The European Union (EU) and the North Atlantic Treaty Organization (NATO) have denounced a recent anti-satellite missile test by Russia.
In separate statements, EU foreign policy chief Josep Borrell and the North Atlantic Council, the decision-making body of NATO ambassadors, said the test generated a large amount of orbital debris that posed a long-lasting risk to crewed and uncrewed space activities, including to the safety of astronauts and cosmonauts on the International Space Station.
Borrell described it as “a clear act of irresponsible behavior in outer space,” while the North Atlantic Council said that “Russia’s actions demonstrate a pattern of irresponsible behavior and endanger the security, economic, scientific and commercial interests of all nations and actors seeking to explore and use outer space for peaceful purposes.”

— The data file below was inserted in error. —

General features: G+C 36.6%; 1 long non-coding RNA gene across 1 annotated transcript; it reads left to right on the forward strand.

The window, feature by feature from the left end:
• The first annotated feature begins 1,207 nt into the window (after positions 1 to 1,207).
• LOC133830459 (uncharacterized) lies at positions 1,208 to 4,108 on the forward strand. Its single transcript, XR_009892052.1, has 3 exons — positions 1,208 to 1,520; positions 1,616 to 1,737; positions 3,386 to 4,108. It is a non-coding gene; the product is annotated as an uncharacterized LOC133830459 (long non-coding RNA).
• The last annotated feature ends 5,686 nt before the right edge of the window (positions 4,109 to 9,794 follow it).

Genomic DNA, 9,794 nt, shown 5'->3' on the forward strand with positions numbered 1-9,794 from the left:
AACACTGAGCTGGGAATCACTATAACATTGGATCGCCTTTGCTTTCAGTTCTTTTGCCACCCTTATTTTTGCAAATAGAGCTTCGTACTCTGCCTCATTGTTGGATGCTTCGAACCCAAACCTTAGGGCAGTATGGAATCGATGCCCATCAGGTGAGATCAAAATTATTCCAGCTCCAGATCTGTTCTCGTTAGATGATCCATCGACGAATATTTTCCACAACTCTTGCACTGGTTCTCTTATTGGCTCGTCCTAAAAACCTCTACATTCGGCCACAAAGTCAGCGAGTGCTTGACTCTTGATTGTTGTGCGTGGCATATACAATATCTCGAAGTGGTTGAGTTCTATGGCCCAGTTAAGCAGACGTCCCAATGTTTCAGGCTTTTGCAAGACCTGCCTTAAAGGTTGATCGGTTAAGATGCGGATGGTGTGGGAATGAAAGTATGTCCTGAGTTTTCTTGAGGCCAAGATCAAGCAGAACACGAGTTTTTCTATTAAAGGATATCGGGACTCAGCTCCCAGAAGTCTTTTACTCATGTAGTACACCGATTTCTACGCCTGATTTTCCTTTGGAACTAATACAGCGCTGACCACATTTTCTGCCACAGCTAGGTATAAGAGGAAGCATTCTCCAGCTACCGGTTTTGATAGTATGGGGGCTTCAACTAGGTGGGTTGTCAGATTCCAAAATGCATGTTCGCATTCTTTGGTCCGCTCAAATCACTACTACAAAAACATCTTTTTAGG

The statements were issued after Russia on Monday conducted a kinetic direct-ascent anti-satellite (ASAT) weapon test against its own satellite, COSMOS 1408.
Russia’s Defense Minister Army General Sergei Shoigu confirmed the successful test of the anti-satellite system on Wednesday. “We’ve really tested a successful promising system. It hit the old satellite,” he said.
Shoigu added that the “resulting fragments do not pose any threat to space activities.”